In the margin of my Bible, next to this passage, I wrote the words: WAIT UNIL GOD DELIVERS. So often, especially in our instant-messaging society, we want things to happen instantly. We have dreams and visions, but grow impatient as we wait for them to come to pass. Waiting becomes more difficult when trials and tribulations, hardships and obstacles manifest themselves. However, in the Word we are repeatedly admonished to wait on God. It is in the waiting that we can find courage within that we were previously unaware of. It is in the waiting that God strengthens our hearts. It is in the waiting that God renews our strength to persevere. It is in the waiting that God works a miracle that is for an appointed time and purpose. You see, if I had my way, as soon as the despair of bed rest and the fatigue from vomiting set in, I would have opted to have the baby right then. (To think, we haven’t even started with kicks and stretch marks!) Ladies, as you know, having the child then would have been dangerous. More than wanting to feel well, I desired a healthy and fully-developed baby. This child in my womb would not have been fully developed after just two months. Even as I type this, major organs are maturing and will continue to mature for an additional six months. The normal gestation period is between 37 and 42 weeks. It takes that long for all of the organs and systems to form so that the child can sustain life outside of the womb. As much as I wanted the discomfort to be over, to do so would have been to put our child at risk. And this isn’t merely about discomfort. I’m sure that down the road, round about my eighth month, the desire to meet our child and to hold her or him in my arms will be so strong that I’ll be anxious to give birth. But even then, it will be imperative to wait until the natural time of delivery. 
In this experience, and through His word, God is showing me that our waiting, and even our travail, serves a purpose. I now recognize why it is important to wait for God to deliver. Many of us have had had visions of ministry conceived in our hearts and have attempted to give birth before experiencing labor. Many of us have had dreams of career and/or academic advancement and have moved forward to delivery out of season out of sheer excitement. Many of us have had dreams of getting married and/or starting families and have taken matters into our own hands when God seems to be taking too long. As a result, we have given birth to underdeveloped ministry and premature dreams and we wonder why things aren’t working out as God had revealed to us. Worse yet, many of us have grown impatient with waiting and have aborted our dreams. We have given up and are now living with the ghosts of what could have been.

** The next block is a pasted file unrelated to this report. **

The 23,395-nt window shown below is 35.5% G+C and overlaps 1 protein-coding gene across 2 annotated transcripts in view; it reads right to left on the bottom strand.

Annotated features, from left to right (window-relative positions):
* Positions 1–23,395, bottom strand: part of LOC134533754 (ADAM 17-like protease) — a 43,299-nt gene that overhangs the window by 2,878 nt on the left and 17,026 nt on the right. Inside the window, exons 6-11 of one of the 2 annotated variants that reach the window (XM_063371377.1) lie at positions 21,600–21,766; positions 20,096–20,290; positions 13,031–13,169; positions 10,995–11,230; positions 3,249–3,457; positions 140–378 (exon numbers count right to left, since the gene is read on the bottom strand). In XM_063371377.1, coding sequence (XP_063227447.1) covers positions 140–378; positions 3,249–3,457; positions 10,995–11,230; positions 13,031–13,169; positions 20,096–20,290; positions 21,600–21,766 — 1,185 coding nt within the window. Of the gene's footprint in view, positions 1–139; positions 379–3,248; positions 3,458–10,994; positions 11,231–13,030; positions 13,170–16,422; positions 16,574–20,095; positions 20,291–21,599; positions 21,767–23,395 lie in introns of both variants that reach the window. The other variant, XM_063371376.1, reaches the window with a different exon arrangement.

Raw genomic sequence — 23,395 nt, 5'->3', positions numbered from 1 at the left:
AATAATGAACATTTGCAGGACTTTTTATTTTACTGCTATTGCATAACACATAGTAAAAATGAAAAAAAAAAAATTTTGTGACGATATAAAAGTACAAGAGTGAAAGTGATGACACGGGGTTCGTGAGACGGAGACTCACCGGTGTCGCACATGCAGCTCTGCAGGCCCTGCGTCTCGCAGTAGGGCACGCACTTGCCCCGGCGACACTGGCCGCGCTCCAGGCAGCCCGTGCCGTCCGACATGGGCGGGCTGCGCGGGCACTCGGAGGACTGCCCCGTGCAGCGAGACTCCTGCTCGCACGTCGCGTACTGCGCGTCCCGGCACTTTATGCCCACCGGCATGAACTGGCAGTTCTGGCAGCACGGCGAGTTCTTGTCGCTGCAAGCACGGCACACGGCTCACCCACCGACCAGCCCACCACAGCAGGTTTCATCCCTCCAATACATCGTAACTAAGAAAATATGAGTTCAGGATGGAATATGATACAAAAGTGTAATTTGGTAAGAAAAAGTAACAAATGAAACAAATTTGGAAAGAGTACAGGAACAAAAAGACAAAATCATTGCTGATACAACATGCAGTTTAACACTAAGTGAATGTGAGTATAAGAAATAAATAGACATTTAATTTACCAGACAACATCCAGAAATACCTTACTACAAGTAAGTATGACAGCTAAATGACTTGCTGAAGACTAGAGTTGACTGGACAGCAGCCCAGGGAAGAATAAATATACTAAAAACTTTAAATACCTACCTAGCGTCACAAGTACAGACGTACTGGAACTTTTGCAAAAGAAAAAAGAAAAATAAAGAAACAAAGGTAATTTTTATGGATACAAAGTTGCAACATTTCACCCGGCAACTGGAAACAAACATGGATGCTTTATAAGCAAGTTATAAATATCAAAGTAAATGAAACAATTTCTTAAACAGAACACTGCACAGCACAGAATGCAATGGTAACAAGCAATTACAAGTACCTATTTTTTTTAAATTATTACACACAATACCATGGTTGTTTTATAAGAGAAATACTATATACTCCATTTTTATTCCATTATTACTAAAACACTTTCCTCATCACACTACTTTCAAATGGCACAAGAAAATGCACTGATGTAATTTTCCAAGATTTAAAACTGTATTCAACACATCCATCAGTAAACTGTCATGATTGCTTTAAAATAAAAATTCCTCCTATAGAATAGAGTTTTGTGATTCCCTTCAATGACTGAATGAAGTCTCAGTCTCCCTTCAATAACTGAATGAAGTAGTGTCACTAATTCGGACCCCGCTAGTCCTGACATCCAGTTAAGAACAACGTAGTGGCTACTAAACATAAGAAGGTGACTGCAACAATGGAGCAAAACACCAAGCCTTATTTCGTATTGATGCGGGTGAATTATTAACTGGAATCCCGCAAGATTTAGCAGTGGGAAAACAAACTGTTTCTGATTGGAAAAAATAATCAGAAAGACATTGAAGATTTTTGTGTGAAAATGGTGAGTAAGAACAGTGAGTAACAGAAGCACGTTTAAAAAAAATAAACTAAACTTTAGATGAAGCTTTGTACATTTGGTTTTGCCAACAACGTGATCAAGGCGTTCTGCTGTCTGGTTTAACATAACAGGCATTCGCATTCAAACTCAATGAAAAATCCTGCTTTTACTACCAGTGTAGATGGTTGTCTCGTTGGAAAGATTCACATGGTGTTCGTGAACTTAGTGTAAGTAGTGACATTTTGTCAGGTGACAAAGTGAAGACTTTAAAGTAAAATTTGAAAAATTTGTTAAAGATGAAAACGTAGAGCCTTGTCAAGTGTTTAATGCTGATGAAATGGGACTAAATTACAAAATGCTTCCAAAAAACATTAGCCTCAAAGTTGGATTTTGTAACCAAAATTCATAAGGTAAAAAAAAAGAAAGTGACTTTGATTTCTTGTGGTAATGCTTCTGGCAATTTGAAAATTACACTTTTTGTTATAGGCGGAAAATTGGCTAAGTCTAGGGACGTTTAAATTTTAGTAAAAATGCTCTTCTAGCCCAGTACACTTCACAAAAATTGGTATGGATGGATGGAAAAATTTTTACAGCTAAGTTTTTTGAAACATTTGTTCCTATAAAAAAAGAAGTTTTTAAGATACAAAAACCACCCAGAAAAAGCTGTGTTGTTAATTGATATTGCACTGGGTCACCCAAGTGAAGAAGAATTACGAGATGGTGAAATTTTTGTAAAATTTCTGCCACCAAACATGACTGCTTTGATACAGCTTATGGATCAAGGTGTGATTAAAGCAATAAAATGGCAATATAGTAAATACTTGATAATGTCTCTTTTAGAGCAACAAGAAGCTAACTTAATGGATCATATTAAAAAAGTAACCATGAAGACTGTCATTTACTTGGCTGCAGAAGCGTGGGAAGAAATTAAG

My dear sisters, whatever vision God has placed in your heart, whatever dream God has deposited in your mind, whatever aspiration God has breathed into your soul, I encourage you to wait for it—even through pain, disappointment, travail, and difficulty. I am assured that in due time, in God’s time, that God will birth it into existence. And just as my husband and I wait for the arrival of our bundle of joy, I am confidently waiting for God to birth every dream and vision that He has placed in my heart.